Using a simple example (summation), you will learn the basic techniques of generic programming. Starting from a simple C-style function, we gradually "lift" it to a fully generic component

A short tutorial on generic programming in C++

I still believe in abstraction, but now I know that one ends with abstraction, not starts with it. I learned that one has to adapt abstractions to reality and not the other way around.
Alexander Stepanov

We have already touched the question on the why of generic programming. Now, you may read a lot about generic programming, but to really understand it, you must do it. Thus, we'll now get our hands dirty with a concrete example of generic programming (or "put butter to the fish", as one says in a certain region of Germany). Step by step, we'll learn how to "lift" a simple, traditional summation procedure to a fully generic one, as shown in the following little menu:

Let' go! © Africa Studio -
  1. Summation a la C, please. (Doing it the traditional way.)
  2. Is there only a double version? (Parametrizing the value type)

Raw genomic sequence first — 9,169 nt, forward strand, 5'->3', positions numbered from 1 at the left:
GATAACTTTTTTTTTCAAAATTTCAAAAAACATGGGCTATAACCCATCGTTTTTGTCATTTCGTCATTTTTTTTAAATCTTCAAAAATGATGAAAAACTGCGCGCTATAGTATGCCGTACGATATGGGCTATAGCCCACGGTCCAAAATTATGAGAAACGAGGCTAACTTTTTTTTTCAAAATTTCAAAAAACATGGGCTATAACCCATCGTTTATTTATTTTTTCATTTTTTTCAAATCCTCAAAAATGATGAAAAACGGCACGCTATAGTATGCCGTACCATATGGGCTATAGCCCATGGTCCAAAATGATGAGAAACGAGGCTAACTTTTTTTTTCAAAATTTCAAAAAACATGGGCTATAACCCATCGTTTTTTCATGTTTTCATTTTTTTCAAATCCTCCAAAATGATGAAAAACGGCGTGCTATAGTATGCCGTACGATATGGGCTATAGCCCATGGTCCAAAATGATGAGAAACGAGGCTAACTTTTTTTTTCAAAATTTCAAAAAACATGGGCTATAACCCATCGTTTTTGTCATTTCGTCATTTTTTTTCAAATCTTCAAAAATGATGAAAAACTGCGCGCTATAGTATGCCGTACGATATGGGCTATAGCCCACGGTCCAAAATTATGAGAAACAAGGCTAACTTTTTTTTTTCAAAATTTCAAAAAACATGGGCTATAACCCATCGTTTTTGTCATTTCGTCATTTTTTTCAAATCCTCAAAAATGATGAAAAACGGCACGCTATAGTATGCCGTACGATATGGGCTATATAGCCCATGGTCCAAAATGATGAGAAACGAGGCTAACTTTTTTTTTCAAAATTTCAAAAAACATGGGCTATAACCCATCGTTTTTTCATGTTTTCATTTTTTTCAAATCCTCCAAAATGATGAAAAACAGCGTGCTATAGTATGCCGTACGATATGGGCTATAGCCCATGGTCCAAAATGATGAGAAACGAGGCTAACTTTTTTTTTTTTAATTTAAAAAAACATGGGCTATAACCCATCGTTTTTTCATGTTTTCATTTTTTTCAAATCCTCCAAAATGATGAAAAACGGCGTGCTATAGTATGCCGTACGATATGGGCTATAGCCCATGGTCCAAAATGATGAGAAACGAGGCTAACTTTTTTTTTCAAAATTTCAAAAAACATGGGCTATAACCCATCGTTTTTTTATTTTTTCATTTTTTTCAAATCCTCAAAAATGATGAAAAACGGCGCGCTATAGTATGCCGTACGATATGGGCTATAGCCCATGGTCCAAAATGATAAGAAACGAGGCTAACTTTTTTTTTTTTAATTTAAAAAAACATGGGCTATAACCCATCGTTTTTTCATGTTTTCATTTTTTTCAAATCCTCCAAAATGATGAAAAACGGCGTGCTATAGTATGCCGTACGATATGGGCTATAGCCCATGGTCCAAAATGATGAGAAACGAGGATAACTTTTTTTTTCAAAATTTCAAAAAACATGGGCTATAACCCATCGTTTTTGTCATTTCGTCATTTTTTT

3. Is there only an array version? (Parametrizing iteration)
  4. Gimme back the value type! (Getting back the value type from the iterator)
  5. What's for starters? (A sum must be initialized — but not always with 0.)
  6. Which value type, please? (The value type of a sequence might not be the best one for summation.)
  7. Could you recommend something to start with? (Finding the right initialization automatically.)
  8. Can you add only? (Parametrizing the operator: We can as well multiply, find the max, ...)
  9. Back to the start (How to initialize a maximum?)
  10. Dessert: What else can we do with reduce? (Quite a bit. But some things perhaps better not)
  11. Food critique: What's the big deal? (Yes, in spite of some nuisances)